First responders use drones in Harvey rescues

ABC News' Gio Benitez reports on how drones are being used in search and rescue operations and to inspect the levees protecting neighborhoods from flooding in Texas.
3:04 | 09/04/17

Coming up in the next {{countdown}} {{countdownlbl}}

Coming up next:

{{nextVideo.title}}

{{nextVideo.description}}

Skip to this video now

Now Playing:

{{currentVideo.title}}

Comments
Related Extras
Related Videos
Video Transcript
Transcript for First responders use drones in Harvey rescues
And we are back now with more on those dramatic recovery efforts that are under way in Texas and a cutting-edge tool that's helping to save lives. Droughns are being used in search and rescue operations creating 3D maps of the flooding and damage and ABC's gio Benitez down there in Houston for much of the coverage is here with a closer look for us this morning. Good mornigg to you, gio. Reporter: Good morning. "Gma" has been taking a look at the creative ways first responders are using drones to save lives. This fact they call it a crucial piece of rescue equipment and now we know they're using them right now in the wake of hurricane Harvey. We've got three rescue boats here. In the urgent effort to save lives amid Harvey's devastation rescuers take to boats, helicopters, even jet skis but also making their way to the front lines, drones, the texas-based public safety uas response team deploying to the area. Their eye in the sky spotting structural damage to this building forcing workers to evacuate. The roof was caving in and there were people in there working. Reporter: The team inspecting critical levees protecting neighborhoods. And then we're taking that video and streaming it back to the emergency operations center allowing them to make the decisions that they need to make on the recovery efforts and where we go forward. Reporter: These aircraft deployable in just minutes, more agile and up to 400 times cheaper than using a helicopter. Outside of Harvey we found drones being used by firefighters who outfit them with thermal imaging cams. It's better information and with better information comes better decisions. It's the next best thick to the fire hose. Reporter: To show what it can do I'm led into a fire training facility with smoke. That's me on the right. I crouch down in the corner playing a trapped victim. From the outside there's no way for rescuers to know if anyone is inside but a quick view with that thermal and there I am. High-tech firefighting. Our final scenario search and rescue. In June a drone spotting these two lost Colorado hikers and their dog in just two hours. And as night falls here I head into the woods, the drone delivering a kind of lifeline, a radio with a glow stick attached for easy spotting. I have the walkie-talkie. I'm not hurt. We will send a search team for you right now. Reporter: Then something I never expected. They have a spotlight on a drone. This is the kind of spotlight you might expect from a helicopter. You found us! I can't believe it. And that was a drone, believe it. Incredibly more than 300 state and local agencies have added drones to their arsenals and tens of thousands of lives have been saved because of them in just the past few years. If you thought these were just toys, forget about it. So encouraging to see them using drones for something positive. That's right. Glad you're safe, by the way. Thank you. Yes, and great job covering the floods. This is the wave of the future. Coming up next our big board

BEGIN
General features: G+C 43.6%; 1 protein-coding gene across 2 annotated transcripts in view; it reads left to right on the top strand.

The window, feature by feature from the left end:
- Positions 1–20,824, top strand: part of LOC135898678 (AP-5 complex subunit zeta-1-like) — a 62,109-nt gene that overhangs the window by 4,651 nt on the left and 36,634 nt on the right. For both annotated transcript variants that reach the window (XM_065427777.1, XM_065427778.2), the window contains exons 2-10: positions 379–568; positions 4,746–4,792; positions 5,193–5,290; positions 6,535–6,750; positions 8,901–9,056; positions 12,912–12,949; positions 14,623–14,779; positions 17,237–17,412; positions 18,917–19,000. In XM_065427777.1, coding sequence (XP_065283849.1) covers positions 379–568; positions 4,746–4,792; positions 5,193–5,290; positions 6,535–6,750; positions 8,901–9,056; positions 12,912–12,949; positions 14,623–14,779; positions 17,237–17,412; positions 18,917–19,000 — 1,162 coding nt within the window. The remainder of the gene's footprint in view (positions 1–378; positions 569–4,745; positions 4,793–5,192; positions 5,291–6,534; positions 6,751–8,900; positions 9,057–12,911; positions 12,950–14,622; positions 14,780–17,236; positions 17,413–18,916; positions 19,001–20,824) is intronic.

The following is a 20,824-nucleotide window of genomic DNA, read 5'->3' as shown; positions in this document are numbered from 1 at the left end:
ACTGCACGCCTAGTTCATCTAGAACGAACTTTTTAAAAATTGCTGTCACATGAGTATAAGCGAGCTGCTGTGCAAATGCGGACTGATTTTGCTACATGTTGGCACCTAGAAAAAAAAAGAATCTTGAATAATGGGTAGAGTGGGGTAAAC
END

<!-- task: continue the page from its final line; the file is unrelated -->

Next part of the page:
This transcript has been automatically generated and may not be 100% accurate.

{"id":49606893,"title":"First responders use drones in Harvey rescues","duration":"3:04","description":"ABC News' Gio Benitez reports on how drones are being used in search and rescue operations and to inspect the levees protecting neighborhoods from flooding in Texas.","url":"/GMA/video/responders-drones-harvey-rescues-49606893","section":"GMA","mediaType":"default"}